published in Issue 38
International Coaching News
Coaching and Mentoring puts each Coach and/or Mentor in a very privileged position. It is a position from which they can enrich the lives of their client. Where care with the information shared in each session is not exercised, harm can be caused.
No less than any other profession, Coaching and Mentoring requires clear behavioural guidelines in order to safeguard not only the client but also the Coach and/or Mentor. These behavioural guidelines do not stand on their own and one of the Core Values endorsed by the industry is CONFIDENTIALITY!
This is nowhere more important than in a Corporate Coaching and/or Mentoring relationship. The reason for this is that it is often a Human Resources Director/Manager who employs the Coach and/or Mentor for a service that will be provided to an owner or member of staff (known as the client).
Confidentiality does not start and end with the coaching or mentoring agreement period. Confidentiality remains through the longevity of the Coaches and/or Mentors career and retirement.
Within the industries Codes of Conduct each Coach and/or Mentor will treat all information provided by their client with absolute confidentiality. Information will only be disclosed where the client agrees in writing that it may be or where the Coach and/or Mentor believes there is compelling evidence of serious danger to the client or another person if the information is withheld. Where this is the case, the Coach and/or Mentor should retain as much confidentiality as possible but share their concerns with the Human Resources Director, or the International Regulator of Coaching and Mentoring CIC, or the relevant government organisation.
Often within a Corporate Coaching and/or Mentoring agreement, the person paying the charges; the Human Resources Director for example, will be involved in determining the objectives of the service to be provided.
During the sessions, although the Coach and/or Mentor will focus on these objectives; personal and/or professional information relating to the client may be discussed. Areas where the client is not as confident, or feels challenged by their manager or colleagues, or feels demotivated, or doesn’t have the belief in themselves, or being distracted at work by personal challenges at home, or anything else personal or professional.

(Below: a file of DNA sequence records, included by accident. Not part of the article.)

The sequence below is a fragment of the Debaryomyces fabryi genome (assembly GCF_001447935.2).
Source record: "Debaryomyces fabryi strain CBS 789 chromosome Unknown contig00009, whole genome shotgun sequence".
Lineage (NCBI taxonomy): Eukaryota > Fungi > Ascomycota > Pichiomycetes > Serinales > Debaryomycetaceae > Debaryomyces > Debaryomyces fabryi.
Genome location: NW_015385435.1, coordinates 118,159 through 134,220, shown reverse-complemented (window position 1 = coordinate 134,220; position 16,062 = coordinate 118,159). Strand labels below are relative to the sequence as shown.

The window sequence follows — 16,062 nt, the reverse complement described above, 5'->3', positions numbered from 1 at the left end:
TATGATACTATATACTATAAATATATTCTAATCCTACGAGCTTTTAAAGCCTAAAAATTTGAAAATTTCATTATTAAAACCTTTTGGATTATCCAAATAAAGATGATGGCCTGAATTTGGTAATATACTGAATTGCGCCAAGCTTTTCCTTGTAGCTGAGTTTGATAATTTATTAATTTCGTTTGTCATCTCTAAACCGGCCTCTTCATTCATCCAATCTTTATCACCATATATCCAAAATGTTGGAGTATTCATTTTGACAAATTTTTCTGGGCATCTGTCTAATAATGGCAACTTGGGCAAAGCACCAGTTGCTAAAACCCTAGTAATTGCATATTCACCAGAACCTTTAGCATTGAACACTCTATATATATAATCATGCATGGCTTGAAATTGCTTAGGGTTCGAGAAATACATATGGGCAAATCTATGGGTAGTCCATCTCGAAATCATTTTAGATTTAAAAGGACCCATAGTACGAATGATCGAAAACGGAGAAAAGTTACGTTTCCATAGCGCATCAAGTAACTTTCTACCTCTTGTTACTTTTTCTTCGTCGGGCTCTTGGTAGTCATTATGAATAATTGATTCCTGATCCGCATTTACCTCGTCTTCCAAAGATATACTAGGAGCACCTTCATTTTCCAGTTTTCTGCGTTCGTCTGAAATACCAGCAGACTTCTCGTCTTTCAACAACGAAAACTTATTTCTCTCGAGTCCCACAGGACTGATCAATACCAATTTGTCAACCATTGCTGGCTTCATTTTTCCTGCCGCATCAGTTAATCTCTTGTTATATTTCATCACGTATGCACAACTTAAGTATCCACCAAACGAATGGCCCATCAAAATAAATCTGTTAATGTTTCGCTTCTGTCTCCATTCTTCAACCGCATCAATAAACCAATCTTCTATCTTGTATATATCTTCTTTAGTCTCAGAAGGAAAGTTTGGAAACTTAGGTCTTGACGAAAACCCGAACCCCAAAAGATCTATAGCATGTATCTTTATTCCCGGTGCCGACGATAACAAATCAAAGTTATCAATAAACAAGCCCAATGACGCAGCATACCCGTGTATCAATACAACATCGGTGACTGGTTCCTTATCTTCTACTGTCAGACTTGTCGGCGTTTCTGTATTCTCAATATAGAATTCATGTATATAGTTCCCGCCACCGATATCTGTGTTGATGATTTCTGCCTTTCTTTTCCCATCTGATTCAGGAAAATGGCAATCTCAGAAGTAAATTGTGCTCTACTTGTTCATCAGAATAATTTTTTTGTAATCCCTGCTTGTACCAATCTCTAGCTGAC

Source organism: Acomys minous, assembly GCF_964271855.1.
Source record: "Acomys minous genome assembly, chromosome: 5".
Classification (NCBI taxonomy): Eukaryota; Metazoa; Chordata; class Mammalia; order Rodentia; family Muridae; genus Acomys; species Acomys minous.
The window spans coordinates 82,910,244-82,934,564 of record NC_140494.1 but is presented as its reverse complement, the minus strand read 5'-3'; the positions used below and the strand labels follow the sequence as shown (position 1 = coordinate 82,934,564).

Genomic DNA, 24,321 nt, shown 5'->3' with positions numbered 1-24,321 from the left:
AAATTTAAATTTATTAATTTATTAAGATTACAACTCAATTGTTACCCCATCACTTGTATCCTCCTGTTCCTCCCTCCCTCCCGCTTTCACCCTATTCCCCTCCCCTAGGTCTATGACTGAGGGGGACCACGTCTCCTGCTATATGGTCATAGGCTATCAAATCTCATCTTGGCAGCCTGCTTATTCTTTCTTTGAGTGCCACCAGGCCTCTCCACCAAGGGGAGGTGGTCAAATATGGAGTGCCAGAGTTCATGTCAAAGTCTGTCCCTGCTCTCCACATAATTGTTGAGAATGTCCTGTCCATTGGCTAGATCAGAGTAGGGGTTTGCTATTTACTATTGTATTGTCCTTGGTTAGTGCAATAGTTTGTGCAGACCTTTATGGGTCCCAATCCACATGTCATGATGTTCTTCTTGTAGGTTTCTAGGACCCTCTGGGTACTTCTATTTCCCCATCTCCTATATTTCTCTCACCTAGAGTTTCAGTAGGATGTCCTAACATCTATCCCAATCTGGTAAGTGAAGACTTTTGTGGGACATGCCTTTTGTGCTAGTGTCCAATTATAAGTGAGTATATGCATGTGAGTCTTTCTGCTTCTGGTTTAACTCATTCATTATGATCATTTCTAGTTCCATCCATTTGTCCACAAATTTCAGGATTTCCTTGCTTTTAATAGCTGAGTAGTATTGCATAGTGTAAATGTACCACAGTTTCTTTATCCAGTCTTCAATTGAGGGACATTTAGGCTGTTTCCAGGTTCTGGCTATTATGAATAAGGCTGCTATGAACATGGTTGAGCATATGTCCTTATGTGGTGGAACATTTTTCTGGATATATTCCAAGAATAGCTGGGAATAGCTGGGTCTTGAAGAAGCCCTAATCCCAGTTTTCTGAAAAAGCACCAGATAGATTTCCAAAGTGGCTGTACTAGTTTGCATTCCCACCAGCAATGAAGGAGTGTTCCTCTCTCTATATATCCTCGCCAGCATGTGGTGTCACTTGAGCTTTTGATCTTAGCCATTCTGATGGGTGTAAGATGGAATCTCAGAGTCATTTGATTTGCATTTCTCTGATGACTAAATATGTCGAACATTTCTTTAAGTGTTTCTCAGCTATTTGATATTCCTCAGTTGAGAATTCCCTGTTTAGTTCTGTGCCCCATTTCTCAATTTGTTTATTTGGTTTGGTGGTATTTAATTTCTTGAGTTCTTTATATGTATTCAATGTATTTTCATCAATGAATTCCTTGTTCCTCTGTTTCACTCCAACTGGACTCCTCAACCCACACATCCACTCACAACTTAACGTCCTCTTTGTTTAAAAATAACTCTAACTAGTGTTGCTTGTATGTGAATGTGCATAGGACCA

As with other areas of personal development funded by a business, the Human Resources Director will be looking for a ‘Return on their Investment’, often referred to as ROI. When addressing the personal development of owners, managers, and all levels of staff; it is not always possible to determine a financial ROI. More often it is the intangible ROI that determine the value of the financial investment.
It is in determining their ROI that Human Resource Directors often want feedback and reports on the success of their financial investment. While understandable, the balance between providing this feedback/reports and retaining confidentiality is often something that becomes a challenge for each Coach and/or Mentor.
Without any formal feedback/report, the Human Resources Director will be able to determine the mindset, improved moral, improved confidence, improved commitment, and increased ability of the client.
In line with the Codes of Conduct, the Coach and/or Mentor may not discuss the details of each session; but may recommend that the client provides the feedback/report. This leaves the client with the control over the amount of detail they make available.